Asked to picture the typical person struggling with student debt, you’d probably imagine a new-ish college graduate or working professional—maybe someone who’s trying to buy a home or who plans to start a family.
But according to recent college debt statistics , that person might just as likely be a parent or grandparent who’s trying to pay off a home or plan for retirement.
Turns out, student debt isn’t just for kids anymore. Even baby boomers, who are now in their mid-50s to early-70s are pressing pause on their dreams because they’re burdened with loans they haven’t paid off, a loan amount that has reached $16,100 for the typical Parent PLUS borrower .
Yes, millennials had their work cut out for them between high tuition rates and lower wages than they might have expected when they graduate.
But their parents and grandparents could be in it with them—sharing at least part of the financial burden. Even those who never borrowed a dime for their own education may have taken out loans or agreed to co-sign for their kids. Now they’re facing some of the same repayment problems—but with less time to bounce back financially.
Student Debt by Generation
According to the Consumer Financial Protection Bureau (CFPB), the number of consumers age 60 and older with student loan debt quadrupled between 2005 and 2015—from about 700,000 to 2.8 million. And the average amount they owe also dramatically increased—from $12,100 to $23,500.
Although most student loan borrowers are still young adults between the ages of 18 and 39, the CFPB says, older consumers are the fastest-growing age segment of the student loan market. In that same 10-year period, 2005 to 2015, the share of borrowers 60 and older increased from 2.7% to 6.4%.
When surveyed, the vast majority of older borrowers (73%) said their student debt was for a child or grandchild’s education. Twenty-seven percent said their loans were for their own education or for their spouse. And the CFPB estimates that 57% of all co-signers are age 55 and older.
Gen Xers, who are now in their late-30s and early-50s, are in a similar situation—except they often have more of their own student debt as well.
In the mid 1970s, boomers started using a combination of grants and student loans, which boosted college attendance, but cracks began to show as student loan debt skyrocketed. In 1986 , more than one quarter of student borrowers owed over $10,000; adjusting for inflation, that’s equivalent to over $21,000 today.
Now, they’re paying for their kids’ education—by taking out loans or contributing less to their retirement savings. Or both. The CFPB found that borrowers nearing retirement (ages 50 to 59) had a lower median amount in their retirement accounts than consumers without student loan debt.
Though financial advisors repeatedly warn parents not to short themselves while helping their kids, a report by the Association of Young Americans (AYA) and the AARP found student loan debt was holding up retirement savings for around a third of Gen X and boomer respondents.
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About a quarter of Gen X parents and a third of boomer parents said college debt prevented or delayed them from buying a home. And about a quarter of Gen Xers and boomers said their debt burden was an obstacle in getting the health care they need.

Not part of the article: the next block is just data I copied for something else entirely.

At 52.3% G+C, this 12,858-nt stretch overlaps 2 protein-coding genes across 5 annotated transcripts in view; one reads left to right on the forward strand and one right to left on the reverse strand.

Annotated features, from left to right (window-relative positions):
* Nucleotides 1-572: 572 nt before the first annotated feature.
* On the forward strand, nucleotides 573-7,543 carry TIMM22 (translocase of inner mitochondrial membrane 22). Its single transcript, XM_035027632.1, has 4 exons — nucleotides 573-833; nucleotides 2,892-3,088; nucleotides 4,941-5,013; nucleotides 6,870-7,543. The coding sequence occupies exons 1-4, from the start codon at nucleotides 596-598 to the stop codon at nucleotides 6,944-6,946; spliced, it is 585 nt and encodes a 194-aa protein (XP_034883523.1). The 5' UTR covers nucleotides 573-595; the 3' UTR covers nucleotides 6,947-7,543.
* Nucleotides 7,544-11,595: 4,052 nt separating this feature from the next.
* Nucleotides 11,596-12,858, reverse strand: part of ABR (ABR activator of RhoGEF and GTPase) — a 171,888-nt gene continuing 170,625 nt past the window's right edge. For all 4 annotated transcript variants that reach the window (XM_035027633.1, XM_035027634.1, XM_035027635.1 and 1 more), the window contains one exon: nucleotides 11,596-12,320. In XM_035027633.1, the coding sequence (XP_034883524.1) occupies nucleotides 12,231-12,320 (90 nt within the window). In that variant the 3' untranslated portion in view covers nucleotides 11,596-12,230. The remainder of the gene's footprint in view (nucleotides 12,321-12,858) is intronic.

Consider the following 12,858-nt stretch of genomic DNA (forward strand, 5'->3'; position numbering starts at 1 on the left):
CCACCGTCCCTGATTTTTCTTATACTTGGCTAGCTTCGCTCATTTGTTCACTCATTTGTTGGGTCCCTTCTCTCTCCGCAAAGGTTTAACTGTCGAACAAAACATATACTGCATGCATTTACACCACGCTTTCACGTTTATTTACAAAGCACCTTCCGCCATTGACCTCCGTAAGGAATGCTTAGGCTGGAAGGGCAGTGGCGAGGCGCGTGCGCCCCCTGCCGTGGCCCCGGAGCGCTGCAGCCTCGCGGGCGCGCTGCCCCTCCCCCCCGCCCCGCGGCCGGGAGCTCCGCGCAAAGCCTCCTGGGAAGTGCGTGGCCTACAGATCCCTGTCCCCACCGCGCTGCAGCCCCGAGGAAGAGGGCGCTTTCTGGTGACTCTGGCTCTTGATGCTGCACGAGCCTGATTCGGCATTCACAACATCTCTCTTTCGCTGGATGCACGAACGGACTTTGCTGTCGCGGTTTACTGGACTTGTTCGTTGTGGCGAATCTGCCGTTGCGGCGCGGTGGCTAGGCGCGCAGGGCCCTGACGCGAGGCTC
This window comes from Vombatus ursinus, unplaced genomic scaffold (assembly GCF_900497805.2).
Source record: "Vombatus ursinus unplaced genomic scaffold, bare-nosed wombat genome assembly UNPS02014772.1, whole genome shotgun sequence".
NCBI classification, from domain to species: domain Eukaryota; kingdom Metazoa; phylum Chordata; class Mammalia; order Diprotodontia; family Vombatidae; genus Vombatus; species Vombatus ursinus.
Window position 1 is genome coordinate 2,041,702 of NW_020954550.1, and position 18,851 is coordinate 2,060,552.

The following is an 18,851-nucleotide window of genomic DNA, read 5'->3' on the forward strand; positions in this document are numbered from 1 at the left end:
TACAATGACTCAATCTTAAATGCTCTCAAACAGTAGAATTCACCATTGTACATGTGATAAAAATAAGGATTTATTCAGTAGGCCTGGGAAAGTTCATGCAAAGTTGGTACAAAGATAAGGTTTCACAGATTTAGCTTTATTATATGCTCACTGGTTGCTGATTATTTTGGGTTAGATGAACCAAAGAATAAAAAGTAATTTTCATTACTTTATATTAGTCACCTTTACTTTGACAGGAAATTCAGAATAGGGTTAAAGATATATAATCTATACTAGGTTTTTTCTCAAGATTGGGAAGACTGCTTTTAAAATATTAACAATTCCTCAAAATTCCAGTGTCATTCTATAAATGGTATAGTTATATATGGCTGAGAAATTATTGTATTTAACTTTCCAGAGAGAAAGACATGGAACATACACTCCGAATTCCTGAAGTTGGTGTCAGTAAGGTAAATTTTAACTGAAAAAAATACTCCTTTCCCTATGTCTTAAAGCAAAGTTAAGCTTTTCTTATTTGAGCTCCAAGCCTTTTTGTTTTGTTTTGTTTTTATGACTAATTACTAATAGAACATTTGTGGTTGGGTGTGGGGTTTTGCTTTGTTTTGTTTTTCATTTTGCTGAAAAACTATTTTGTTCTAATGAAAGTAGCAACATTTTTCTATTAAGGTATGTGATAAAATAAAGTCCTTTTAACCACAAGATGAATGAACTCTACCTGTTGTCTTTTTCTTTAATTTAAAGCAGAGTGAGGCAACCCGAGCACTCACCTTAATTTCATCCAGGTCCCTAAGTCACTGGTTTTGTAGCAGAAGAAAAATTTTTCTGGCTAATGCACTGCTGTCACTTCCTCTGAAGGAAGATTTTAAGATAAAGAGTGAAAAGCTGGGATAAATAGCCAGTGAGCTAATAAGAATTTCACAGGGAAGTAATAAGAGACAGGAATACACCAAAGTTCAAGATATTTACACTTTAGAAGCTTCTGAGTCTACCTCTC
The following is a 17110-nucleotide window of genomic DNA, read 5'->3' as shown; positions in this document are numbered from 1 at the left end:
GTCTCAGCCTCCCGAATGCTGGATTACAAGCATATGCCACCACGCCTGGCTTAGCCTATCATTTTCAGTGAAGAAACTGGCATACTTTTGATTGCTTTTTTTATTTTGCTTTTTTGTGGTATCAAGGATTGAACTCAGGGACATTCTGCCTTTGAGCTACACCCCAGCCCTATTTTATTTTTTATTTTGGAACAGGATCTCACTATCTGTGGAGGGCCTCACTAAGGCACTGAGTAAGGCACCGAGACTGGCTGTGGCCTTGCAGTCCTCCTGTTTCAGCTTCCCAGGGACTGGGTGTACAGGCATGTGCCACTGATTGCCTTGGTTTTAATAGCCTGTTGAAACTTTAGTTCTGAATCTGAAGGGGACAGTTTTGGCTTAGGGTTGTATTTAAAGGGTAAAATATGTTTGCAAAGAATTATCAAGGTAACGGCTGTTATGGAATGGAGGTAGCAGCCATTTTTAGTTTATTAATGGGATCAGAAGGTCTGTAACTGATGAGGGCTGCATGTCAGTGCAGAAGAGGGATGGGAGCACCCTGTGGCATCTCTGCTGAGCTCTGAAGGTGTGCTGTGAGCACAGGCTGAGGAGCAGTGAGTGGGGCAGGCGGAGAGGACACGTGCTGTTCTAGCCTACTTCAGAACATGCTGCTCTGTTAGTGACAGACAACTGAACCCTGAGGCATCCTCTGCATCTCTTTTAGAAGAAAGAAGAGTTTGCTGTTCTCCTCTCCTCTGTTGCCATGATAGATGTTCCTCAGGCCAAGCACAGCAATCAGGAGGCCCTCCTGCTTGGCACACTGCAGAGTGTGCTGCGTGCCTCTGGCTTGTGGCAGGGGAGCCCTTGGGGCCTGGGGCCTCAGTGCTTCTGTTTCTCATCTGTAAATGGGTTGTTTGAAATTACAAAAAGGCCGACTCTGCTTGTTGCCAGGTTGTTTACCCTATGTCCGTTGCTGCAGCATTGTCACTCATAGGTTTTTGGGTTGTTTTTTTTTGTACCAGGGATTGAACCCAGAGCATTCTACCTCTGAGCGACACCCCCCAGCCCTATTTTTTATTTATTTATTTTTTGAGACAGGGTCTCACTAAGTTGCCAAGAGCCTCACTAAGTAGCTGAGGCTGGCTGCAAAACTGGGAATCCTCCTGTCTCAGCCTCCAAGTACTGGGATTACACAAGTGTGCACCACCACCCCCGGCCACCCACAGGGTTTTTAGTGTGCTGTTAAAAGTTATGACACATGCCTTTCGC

Some overwhelmed borrowers put at least part of the blame on federal parent PLUS loans, which they say are too easy to get. (Parents with a qualified dependent undergraduate student need only prove they don’t have an “adverse credit history”) On average, parents now borrow nearly $15,880 per year in parent PLUS loans.
In March 2018, Federal Reserve Chairman Jerome Powell said that though he generally supports the idea of a vibrant education loan climate, borrowers need to be informed of the risks they’re taking. “You do stand to see longer-term negative effects on people who can’t pay off their student loans,” he said. “It hurts their credit rating, it impacts the entire half of their economic life.”
In general, a college degree is, of course, a worthwhile investment. The unemployment rate for those age 25 and older with a bachelor’s degree or more education was 2.1% in April 2018.
For workers age 25 and older who graduated from high school but did not attend college, the unemployment rate was 4.3%. And those workers are earning more, on average. According to the Pew Research Center , those ages 25 to 39 with at least a bachelor’s degree have, on average, higher family incomes—the individual’s income plus that of his or her spouse or partner—than those in that age range lacking a bachelor’s degree.
Next Steps Toward Tackling Debt
While policymakers look for broader solutions, borrowers are finding their own. For many, that means getting their payments under control with student loan refinancing.
If you have a good job and have maintained a solid credit history, refinancing your student loans may help in a few ways.
If you can get a lower interest rate, you’ll lower the total amount you’ll pay over time—depending on the loan term you choose, of course. And it can make paying off your debt much easier if you have only one payment to make every month.
If you’re a borrower who proudly supported your child or grandchild through college but ended up with more debt than expected, refinancing may be the answer. And if you’re a new-ish borrower who can’t meet your financial goals because your student loans are eating your income, a different payment plan may help you achieve those milestones. Just keep in mind that if you refinance federal student loans with a private lender, you lose some potential federal benefits, such as income-based repayment plans and forbearance options.
Either way, you don’t have to be stuck. And you don’t have to be a college loan statistic.
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